China’s vice-premier signals shift in Covid stance as some lockdowns eased

Sun Chunlan says Omicron less pathogenic as Beijing appears to respond to protests

One of China’s most senior pandemic response officials has said the country is entering a “new stage and mission”, in the latest indication of the government’s changing approach after mass protests against its zero-Covid policy.

Sun Chunlan, China’s vice-premier, made the comments to national health officials on Wednesday, according to the Xinhau state media outlet. It came as several regions, including Shanghai, began to lift lockdowns despite continuing high case numbers.

Sun Chunlan.
Sun Chunlan. Photograph: Wu Hao/EPA

“With the decreasing pathogenicity of the Omicron variant, the increasing vaccination rate and the accumulating experience of outbreak control and prevention, China’s pandemic containment faces a new stage and mission,” Sun reportedly said.

Sun was attending a roundtable meeting of health experts, who Xinhua said praised China’s efforts before offering suggestions on “improving” current measures. Sun said China was taking a more “humane approach” with its outbreak responses. Like the health officials who addressed the country on Tuesday, she did not refer to the “dynamic zero-Covid” policy by name, but instead emphasised vaccinations and other measures.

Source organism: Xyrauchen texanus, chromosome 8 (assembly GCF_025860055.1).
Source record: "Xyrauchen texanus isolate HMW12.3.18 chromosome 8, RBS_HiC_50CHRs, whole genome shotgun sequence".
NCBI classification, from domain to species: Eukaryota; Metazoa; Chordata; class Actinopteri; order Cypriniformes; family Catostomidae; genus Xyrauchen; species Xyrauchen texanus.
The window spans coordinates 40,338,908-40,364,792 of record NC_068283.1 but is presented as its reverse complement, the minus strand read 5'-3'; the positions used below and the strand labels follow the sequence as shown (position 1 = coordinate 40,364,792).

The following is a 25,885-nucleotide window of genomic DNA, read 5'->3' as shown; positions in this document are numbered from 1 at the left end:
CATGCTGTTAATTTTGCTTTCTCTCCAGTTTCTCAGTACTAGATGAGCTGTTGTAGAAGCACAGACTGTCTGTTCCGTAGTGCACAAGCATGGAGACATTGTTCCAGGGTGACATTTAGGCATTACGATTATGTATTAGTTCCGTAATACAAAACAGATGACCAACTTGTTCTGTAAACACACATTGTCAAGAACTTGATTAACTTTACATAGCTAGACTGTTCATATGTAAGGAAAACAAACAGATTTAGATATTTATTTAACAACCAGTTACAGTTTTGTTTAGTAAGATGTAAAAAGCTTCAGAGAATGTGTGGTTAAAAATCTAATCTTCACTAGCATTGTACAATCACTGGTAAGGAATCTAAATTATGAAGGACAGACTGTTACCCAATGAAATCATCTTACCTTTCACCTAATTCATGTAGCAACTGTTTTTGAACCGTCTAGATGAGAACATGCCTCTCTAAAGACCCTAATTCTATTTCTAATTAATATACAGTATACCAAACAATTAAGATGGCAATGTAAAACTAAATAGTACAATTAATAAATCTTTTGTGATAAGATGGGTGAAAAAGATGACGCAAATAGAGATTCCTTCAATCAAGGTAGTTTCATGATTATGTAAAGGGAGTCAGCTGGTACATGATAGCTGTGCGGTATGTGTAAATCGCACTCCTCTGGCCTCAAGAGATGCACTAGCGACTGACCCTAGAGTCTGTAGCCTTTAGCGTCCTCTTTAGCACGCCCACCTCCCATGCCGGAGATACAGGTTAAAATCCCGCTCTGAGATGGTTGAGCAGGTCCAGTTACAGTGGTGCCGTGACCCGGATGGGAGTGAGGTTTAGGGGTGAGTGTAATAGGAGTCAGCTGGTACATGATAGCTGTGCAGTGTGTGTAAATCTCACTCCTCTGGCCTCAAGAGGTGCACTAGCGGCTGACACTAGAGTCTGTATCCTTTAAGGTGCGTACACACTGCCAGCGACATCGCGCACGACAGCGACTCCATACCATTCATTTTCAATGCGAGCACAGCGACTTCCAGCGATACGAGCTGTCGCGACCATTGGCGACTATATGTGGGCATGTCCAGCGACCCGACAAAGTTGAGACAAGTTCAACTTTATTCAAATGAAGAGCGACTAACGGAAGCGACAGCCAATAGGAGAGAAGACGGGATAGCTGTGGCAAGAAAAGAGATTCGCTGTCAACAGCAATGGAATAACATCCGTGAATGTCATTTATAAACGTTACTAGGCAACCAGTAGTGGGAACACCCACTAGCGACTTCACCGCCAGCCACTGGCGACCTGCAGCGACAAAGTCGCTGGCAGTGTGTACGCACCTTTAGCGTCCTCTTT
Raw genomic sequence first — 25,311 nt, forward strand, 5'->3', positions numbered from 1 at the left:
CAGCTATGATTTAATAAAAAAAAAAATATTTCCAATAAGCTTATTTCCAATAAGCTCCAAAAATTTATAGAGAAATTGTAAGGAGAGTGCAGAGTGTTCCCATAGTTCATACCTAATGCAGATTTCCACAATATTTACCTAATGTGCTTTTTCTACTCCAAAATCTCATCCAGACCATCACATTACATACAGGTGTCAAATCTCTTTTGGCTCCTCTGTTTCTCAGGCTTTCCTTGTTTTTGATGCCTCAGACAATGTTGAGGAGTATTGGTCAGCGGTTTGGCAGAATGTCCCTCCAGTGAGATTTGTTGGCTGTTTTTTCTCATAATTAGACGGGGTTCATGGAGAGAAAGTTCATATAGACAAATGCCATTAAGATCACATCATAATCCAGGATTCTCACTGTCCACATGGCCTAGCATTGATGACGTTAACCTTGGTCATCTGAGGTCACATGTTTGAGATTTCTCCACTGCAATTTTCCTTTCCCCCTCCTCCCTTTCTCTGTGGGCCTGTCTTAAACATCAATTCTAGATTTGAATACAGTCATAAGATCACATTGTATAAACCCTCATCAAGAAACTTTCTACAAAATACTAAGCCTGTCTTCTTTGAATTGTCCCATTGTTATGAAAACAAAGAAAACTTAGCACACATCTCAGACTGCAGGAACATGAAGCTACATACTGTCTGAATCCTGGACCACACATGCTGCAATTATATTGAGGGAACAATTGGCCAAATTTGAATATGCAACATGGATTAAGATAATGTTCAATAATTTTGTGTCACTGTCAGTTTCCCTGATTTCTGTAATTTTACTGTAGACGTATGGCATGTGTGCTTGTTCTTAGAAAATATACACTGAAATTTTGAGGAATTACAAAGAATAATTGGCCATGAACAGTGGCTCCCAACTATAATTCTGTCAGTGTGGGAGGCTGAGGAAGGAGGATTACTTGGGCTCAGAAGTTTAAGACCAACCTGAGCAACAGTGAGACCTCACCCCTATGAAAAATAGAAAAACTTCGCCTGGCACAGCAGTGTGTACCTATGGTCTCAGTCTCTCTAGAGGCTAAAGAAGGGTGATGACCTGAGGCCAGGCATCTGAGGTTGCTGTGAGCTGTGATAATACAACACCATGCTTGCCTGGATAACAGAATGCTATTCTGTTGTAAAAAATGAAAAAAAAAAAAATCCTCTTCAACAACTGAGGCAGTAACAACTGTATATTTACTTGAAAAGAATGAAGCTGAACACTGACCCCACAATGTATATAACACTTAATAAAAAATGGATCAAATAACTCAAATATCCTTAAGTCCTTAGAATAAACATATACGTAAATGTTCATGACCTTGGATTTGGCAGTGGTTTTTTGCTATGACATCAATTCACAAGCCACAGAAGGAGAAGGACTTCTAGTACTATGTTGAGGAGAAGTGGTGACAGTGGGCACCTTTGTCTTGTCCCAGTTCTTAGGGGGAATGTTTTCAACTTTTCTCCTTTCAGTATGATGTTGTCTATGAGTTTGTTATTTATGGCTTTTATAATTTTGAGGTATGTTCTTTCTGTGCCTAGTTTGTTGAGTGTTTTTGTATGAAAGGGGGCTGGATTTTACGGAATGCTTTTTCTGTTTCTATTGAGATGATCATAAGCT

Only in recent days have Chinese officials begun to emphasise the lower severity of the Omicron variant of Covid-19. State media has also begun to publish reassurances that the public should not panic over Omicron. The shift in tone comes alongside a new vaccination drive aimed at elderly people announced on Tuesday. More than 90% of China’s population has received at least two doses of a vaccine, but the rate drops sharply among elderly demographics, especially those over 80.

In a further potential loosening of restrictions, China may soon allow some people who test positive for Covid to quarantine at home, Reuters reported on Thursday. Not all positive cases will be allowed to quarantine at home unconditionally, but pregnant women, elderly people and those with underlying illnesses will qualify to isolate at home, the news agency said, citing unnamed sources. Close contacts of the cases will also be allowed to isolate at home if their home environment meets certain conditions, Reuters said. Authorities will also increase antigen tests for the new variant and reduce the frequency of mass testing and regular nucleic acid tests, the report said.

China reported 36,061 Covid cases on Wednesday, a slight drop on Tuesday’s 37,828.

On Thursday, 24 districts in Shanghai designated as “high risk” were released from lockdown measures, state media said. It followed the easing of lockdowns across 11 districts in Guangzhou on Wednesday, despite both cities reporting rising cases. The lifting of lockdowns suggested an easing of the stringent measures that protesters had rallied against. However, while it may be a sign that grievances have been heard, authorities are showing no tolerance for protests and are continuing to track down and sometimes detain people who demonstrated.